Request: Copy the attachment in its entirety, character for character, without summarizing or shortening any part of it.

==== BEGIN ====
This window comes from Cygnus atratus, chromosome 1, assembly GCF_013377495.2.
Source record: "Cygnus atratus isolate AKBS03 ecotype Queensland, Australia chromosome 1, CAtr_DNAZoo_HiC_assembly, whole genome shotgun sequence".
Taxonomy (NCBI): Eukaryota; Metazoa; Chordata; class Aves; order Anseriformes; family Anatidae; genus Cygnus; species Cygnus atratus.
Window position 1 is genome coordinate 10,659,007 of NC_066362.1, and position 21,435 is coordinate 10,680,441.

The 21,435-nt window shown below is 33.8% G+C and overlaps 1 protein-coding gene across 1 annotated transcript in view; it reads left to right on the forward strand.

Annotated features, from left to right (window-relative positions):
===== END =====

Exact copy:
This window comes from Cygnus atratus, chromosome 1, assembly GCF_013377495.2.
Source record: "Cygnus atratus isolate AKBS03 ecotype Queensland, Australia chromosome 1, CAtr_DNAZoo_HiC_assembly, whole genome shotgun sequence".
Taxonomy (NCBI): Eukaryota; Metazoa; Chordata; class Aves; order Anseriformes; family Anatidae; genus Cygnus; species Cygnus atratus.
Window position 1 is genome coordinate 10,659,007 of NC_066362.1, and position 21,435 is coordinate 10,680,441.

The 21,435-nt window shown below is 33.8% G+C and overlaps 1 protein-coding gene across 1 annotated transcript in view; it reads left to right on the forward strand.

Annotated features, from left to right (window-relative positions):